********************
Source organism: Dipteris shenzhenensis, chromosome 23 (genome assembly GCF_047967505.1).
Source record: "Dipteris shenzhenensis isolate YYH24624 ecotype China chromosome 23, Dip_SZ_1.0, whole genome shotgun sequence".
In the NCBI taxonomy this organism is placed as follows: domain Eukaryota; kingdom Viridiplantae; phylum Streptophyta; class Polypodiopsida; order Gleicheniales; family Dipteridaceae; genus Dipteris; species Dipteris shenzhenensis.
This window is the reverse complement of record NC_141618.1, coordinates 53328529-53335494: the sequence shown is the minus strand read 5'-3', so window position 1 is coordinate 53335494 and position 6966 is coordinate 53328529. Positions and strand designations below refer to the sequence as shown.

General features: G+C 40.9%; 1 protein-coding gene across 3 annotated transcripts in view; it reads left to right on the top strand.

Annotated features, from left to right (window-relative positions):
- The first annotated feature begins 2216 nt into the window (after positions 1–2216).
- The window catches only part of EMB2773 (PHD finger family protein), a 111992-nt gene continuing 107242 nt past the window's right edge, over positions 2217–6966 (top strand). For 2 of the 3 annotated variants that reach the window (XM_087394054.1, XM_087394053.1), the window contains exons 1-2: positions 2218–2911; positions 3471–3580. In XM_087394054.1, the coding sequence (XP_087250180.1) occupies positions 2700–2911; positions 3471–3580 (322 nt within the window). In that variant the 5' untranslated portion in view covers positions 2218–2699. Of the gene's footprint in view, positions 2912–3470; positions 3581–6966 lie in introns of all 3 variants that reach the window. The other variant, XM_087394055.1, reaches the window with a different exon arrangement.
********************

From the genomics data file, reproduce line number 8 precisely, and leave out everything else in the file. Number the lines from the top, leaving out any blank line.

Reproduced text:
- The window catches only part of EMB2773 (PHD finger family protein), a 111992-nt gene continuing 107242 nt past the window's right edge, over positions 2217–6966 (top strand). For 2 of the 3 annotated variants that reach the window (XM_087394054.1, XM_087394053.1), the window contains exons 1-2: positions 2218–2911; positions 3471–3580. In XM_087394054.1, the coding sequence (XP_087250180.1) occupies positions 2700–2911; positions 3471–3580 (322 nt within the window). In that variant the 5' untranslated portion in view covers positions 2218–2699. Of the gene's footprint in view, positions 2912–3470; positions 3581–6966 lie in introns of all 3 variants that reach the window. The other variant, XM_087394055.1, reaches the window with a different exon arrangement.